Commentary | 30 June 2017

Australia prevented a disaster on the doorstep

Originally published in the Australian Financal Review.

Originally published in the Australian Financal Review.

Since 2003 Australia has led the Regional Assistance Mission to Solomon Islands to restore peace and security to one of our nearest neighbours. On June 30 it came to an end, marking the conclusion of the longest Australian-led intervention mission in our history. It represents our boldest attempt at state building, and in many ways can be heralded as a success. It should not be forgotten by the Australian public.

By the time prime minister John Howard gave the order to implement "Operation Helpem Fren", the Solomon Islands had descended into anarchy. Ethnic tension had spilled over into open conflict, and had completely compromised the ranks of the police. The economy was nosediving and along with it was the government's ability to pay for services and salaries. Over the four years that "the tensions" plagued the country the Solomon Islands prime ministers of the day had made numerous calls for help from their neighbours. Finally, on July 24, 2003, Australia, along with New Zealand and other Pacific nations, answered the call.

Up until this point Howard and Foreign Minister Alexander Downer had resisted calls to intervene, fearing that it would lead to a protracted Australian engagement with no end in sight and limited benefit to Australian strategic interests. As it became clear that the Solomon Islands was quickly becoming a failed state, Howard and Downer worried that it had the potential to become an incubator for terrorism or transnational crime on Australia's doorstep. The strategic thinking changed.

Against the early advice of the bureaucracy for a more incremental approach, Howard opted for an ambitious "shock and awe" style intervention that would swiftly restore law and justice in the country and engage in long-term state-building. Over the next 14 years almost 10,000 Australian military, police and civilian personnel along with peers from every Pacific island nation, even tiny Niue, served in RAMSI. Six lives of RAMSI personnel were lost. All up it has cost the Australian taxpayer nearly $3 billion.

And it was worth it.

In many ways RAMSI can be seen as a model intervention. It quickly restored law and order, arrested about 1 per cent of the country's population (not all at once) and recovered and destroyed more than 3700 guns in an amnesty agreement. Since 2003 the Solomon Islands has had one of the lowest rates of gun crime in the world. All of this occurred without Australian forces firing a single shot, and only one lethal incident from the entire RAMSI force.

Popular support

The professionalism shown by the men and women of the intervention is reflected by popular support for RAMSI from the people of the Solomon Islands never wavering below 85 per cent. Even Manasseh Sogavare, Solomon Islands current prime minister and one of the most aggressive RAMSI detractors in 2006 and 2007, seems to have genuinely reformed and has spent the week passionately thanking the intervention as celebrations take place in Honiara. Such positive endorsement for a foreign intervention 14 years on is unheard of.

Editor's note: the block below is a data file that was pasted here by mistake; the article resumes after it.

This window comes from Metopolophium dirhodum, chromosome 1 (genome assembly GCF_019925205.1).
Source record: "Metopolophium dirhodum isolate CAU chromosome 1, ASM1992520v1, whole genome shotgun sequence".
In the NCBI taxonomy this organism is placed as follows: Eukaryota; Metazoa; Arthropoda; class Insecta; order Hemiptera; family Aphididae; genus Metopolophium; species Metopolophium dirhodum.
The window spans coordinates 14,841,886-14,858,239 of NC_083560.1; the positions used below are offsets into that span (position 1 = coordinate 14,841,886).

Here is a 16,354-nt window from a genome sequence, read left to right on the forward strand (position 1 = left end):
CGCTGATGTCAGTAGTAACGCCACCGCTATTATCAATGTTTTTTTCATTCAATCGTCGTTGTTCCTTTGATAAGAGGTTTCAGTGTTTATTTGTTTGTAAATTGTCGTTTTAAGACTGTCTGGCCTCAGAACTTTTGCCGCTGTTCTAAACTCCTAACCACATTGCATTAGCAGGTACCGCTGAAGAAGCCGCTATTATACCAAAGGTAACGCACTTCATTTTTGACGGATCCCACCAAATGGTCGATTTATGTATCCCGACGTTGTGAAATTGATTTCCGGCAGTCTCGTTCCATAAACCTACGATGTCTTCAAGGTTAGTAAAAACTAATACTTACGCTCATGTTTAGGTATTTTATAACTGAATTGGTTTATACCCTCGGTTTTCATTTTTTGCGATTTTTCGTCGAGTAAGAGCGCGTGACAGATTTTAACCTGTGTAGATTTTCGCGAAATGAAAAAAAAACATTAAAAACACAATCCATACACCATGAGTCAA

The effectiveness of RAMSI in restoring and maintaining law and order, which received the lion's share of funding over the past 14 years, is without question. Turning to the objective of state building is where RAMSI's legacy becomes murkier.

The public sector has been restored and institutions stabilised. But the economy has become deeply aid dependent, supplemented by grossly unsustainable logging. Rapid population growth and rampant urbanisation will put further strain on Honiara, while rural areas remain desperate for services. Corruption remains endemic in the political class and little has been done to address the underlying causes of the tensions.

One could argue that had the priorities of RAMSI been different and the resources better allocated, some of these challenges could have been addressed. But many are simply beyond the ability of any external actor or intervention to solve, and remain the responsibilities of the political leaders of a sovereign Solomon Islands. RAMSI has righted the ship that is the Solomon Islands but it is up to their politicians to steer it in the right direction. Unfortunately, strong and progressive leadership that can break the toxic clientelist political culture that fed much of the initial unrest in the Solomon Islands is still lacking.

Critics may still argue that despite these achievements the intervention was both too costly and too long to still be in our national interest. Still, the tangible result of preventing a failed state on our border and improving the welfare of the people of one our nearest neighbours is more than we can say about other interventions Australia has recently participated in.

The conclusion of RAMSI marks an end to an important chapter of our Pacific story. While its legacy is still to be fully written, it should not be forgotten by the Australian people. It certainly won't be by the people of the Solomon Islands.